TORONTO, July 6, 2017 /CNW/ - Global momentum remains strong despite occasionally weak data in some countries. The focus is now on determining which central banks will follow the Federal Reserve and tighten interest rates: the Bank of Canada is nearly certain to move, potentially followed by the Bank of England and the European Central Bank (ECB). The withdrawal of monetary stimulus, when it occurs, is likely to be of material consequence to financial markets. Although there is the possibility of increased volatility as markets digest the potential for reduced central bank support, this shift in stance by central bankers is very good news as it signals that the economic recovery is now self-sustaining and far less reliant on exceptional policy support.
Other threats to the outlook are mixed. "It now appears clear that the United States will seek to modernize NAFTA instead of ripping it up," said Jean-François Perrault, Senior Vice President and Chief Economist at Scotiabank. "However, the U.S. is now also considering tariffs on imported steel by applying a national security designation to the sector. If enacted, these tariffs would have the potential to trigger significant retaliatory actions that could develop into a trade war."
Highlights of Scotiabank's Global Outlook include:
- Canada: GDP growth stormed ahead to an unexpectedly quick pace of 3.7% q/q in Q1. Growth is projected to reach 2.7% in 2017, which is roughly double the Bank of Canada's estimate of potential and would be the highest since 2011. Forecast growth of 1.9% for 2018 reflects an expected shift in economic activity to a more durable mix of sources in the years ahead;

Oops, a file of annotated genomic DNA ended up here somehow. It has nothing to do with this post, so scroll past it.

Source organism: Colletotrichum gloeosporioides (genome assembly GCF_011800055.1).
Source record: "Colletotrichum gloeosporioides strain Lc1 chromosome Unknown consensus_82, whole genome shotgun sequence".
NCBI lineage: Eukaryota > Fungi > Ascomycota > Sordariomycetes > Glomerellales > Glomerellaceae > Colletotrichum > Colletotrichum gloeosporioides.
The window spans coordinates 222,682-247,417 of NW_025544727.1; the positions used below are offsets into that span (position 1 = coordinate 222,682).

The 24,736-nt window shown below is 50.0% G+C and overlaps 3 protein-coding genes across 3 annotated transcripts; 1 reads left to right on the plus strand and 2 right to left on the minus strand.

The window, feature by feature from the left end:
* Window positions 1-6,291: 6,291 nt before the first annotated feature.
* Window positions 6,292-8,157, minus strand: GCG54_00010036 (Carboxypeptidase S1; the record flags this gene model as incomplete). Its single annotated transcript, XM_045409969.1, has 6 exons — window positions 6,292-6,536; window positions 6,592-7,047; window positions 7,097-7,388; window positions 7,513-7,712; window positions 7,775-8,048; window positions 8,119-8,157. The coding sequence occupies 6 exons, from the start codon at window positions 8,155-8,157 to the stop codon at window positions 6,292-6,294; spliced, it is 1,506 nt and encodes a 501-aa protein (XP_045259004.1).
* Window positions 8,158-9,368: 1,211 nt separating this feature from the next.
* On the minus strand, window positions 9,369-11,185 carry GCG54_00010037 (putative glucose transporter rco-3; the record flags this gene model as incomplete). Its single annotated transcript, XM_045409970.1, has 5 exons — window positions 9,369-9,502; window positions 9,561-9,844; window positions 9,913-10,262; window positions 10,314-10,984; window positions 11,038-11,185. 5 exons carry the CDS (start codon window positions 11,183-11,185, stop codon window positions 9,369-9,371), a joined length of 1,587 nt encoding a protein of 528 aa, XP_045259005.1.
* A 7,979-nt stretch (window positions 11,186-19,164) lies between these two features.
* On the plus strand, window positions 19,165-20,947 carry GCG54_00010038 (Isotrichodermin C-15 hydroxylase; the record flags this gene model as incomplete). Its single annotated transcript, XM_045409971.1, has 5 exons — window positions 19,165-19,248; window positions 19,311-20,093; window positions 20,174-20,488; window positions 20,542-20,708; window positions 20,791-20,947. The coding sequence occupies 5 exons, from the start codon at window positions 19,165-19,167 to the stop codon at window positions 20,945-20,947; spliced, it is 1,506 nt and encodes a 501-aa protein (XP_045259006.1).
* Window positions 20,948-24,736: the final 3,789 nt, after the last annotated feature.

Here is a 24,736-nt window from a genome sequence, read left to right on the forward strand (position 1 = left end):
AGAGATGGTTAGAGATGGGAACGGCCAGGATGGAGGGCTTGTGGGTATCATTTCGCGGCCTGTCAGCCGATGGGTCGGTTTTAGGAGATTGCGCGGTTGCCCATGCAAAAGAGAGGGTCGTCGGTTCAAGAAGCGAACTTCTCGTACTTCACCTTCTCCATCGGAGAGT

- United States: The U.S. economy heads into the eighth year of what is now its third-longest expansion. Growth is forecast at 2.2% in 2017 and 2018;
- Mexico: Progress on the NAFTA negotiations and the 2018 elections will together have a disproportionate impact on economic developments;
- United Kingdom: The outlook has softened since earlier in the year. Q1 GDP was much weaker than expected (at just 0.2% q/q) and forward-looking indicators imply that growth is unlikely to be any better over the remainder of the year;
- Latin America: 2017 is forecast to be a challenging year for the LatAm region as its countries' economies are likely to be heavily affected by politics; and
- China: China's economy is showing early signs that growth is decelerating again after a period of stimulus-induced strength. Output is expected to expand by 6.6% in 2017, and real GDP is expected to advance by 6.1% y/y in 2018.
Read Scotiabank's Global Outlook online at:
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